As recently as a month ago, I was making grand proclamations about how I was going to knuckle down and get my backlog under control. I was going to pare down that list bit by bit and eliminate it once and for all. That was a good idea, in theory, and I am still making progress toward that goal, but I very quickly came to a realization: No matter what I do, my backlog is probably never going to be zero.
And I’m okay with that.
Now, I’m not saying that I’m giving up and am going to let myself drown under an ever-growing pile of unfinished games. That would be crazy. But I did go through my backlog and I identified three kinds of games in there and my likeliness to get them finished as a good first step.
Type 1 – Games I got as a part of a bundle that I didn’t really want in the first place. There are way, way too many game bundles floating around on the Internet. Lots of these game bundles are ‘pay what you want’ with special plums if you pay over a certain dollar amount. The big problem is that you get a game that you want, that is maybe pretty good, and you also get four or five (or more) other games that you’ve never heard of, didn’t really want, and may never play. I have lots of these artificially inflating the number of games in my backlog, so it looks worse than it actually is. It’s tempting to get rid of a lot of these games, but since most of them are digital-only, I’m stuck with them.
Type 2 – Games that looked interesting or were recommended, but it turns out that I didn’t like. Games like 3D-Dot Game Heroes get moderately favorable reviews, and look interesting enough for a try (or were in the bargain bin), but on putting them in, it turns out that they’re just not very good. I’m sure that to someone somewhere these games are good, but I’m not going to waste my time slogging through them if I’m not having any fun doing it.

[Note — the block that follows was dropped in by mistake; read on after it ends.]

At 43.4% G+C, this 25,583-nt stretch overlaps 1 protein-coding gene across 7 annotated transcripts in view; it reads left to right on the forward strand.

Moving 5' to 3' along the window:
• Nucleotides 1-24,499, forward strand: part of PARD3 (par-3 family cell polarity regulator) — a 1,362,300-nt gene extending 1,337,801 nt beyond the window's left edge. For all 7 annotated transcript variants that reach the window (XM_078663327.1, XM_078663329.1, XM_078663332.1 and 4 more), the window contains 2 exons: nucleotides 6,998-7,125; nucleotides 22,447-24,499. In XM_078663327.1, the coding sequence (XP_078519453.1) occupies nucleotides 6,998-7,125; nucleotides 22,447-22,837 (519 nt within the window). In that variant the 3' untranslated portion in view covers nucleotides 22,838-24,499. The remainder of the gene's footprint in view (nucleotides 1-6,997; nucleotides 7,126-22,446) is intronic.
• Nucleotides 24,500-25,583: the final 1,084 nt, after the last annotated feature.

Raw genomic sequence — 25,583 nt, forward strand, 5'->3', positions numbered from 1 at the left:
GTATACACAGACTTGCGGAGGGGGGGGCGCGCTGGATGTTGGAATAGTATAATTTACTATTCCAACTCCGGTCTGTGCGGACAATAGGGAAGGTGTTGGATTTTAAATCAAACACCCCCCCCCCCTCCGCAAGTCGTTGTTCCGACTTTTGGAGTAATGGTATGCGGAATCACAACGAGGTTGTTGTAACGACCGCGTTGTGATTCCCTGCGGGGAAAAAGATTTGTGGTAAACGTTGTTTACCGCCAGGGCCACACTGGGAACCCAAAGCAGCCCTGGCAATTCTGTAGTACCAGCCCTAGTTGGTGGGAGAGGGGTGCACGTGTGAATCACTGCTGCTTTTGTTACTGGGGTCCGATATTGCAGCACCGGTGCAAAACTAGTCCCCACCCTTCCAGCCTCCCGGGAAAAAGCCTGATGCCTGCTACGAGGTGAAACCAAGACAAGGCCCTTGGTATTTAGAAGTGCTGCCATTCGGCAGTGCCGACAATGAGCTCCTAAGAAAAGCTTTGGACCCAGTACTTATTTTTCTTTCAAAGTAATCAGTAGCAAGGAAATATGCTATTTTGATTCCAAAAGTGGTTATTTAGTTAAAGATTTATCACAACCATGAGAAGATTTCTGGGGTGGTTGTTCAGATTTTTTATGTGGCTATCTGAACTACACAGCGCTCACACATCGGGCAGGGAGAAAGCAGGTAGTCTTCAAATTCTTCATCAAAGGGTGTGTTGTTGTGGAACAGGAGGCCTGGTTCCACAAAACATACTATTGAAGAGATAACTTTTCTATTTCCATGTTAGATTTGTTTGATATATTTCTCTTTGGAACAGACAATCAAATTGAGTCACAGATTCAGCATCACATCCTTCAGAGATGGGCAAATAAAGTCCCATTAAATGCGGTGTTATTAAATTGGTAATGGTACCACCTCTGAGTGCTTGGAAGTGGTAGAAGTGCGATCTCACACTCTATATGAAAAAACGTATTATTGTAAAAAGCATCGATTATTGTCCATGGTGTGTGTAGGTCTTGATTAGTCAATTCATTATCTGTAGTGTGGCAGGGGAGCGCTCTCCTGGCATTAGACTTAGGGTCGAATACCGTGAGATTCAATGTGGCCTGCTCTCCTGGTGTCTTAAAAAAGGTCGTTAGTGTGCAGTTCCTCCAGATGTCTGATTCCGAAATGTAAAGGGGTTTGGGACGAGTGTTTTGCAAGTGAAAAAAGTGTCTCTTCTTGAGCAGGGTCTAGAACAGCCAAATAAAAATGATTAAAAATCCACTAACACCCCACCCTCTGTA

Type 3 – Games that are just too long. Probably until I either retire or hit the lottery, my time for playing games is limited, and even when I do get a chance to play, I may not be able to play in long stretches. Some weeks I can manage six or eight hours, and other weeks it’s a bit less (like zero). That time may not be in big chunks, either. Some days I might only have a few ten or twenty minute chunks of time that I can devote to a game, other days it might be two or three hours. If I can’t pick up a game and put it down after a few minutes, I may end up putting it down and coming back to it just after never. If a game takes 40 or more hours to complete, and I can work in 10 hours a week playing it, it’s still going to take me a month or so to get to the end.
What are the odds that I’m going to finish these up? Type 1 is very unlikely. I might play it once to see what it’s all about, or I might never look at it. I didn’t really want it in the first place, so these don’t count toward my backlog. I can write them off.
Type 2 games can also be written off. I’m not going to force myself to play something I didn’t like. If I gave it a try and didn’t like it enough to finish it, or at all, then I’m knocking it out of the backlog.
Type 3 games are an interesting category. Games that I liked, probably, but took so long to play that I just got tired of playing them every free evening for a month or more. These games I’d like to get back to, but the odds of me doing that are directly related to how long it’s been since I played it last. A game that I last played a month ago? There’s a decent chance I’ll give it another go in a couple of weeks after I’ve played something short to ‘cleanse my palate’, so to speak. Something I stopped playing in 2007 two consoles ago? Assuming I remember that I have a saved game, and the console is still hooked up to my television, I might play again. But, realistically, we can take these off the list, too, if they haven’t been played in the last year.
And, just like that, my backlog goes from insane and completely unmanageable to slightly off-kilter and kind of manageable.
It’s a start. I’ll take it.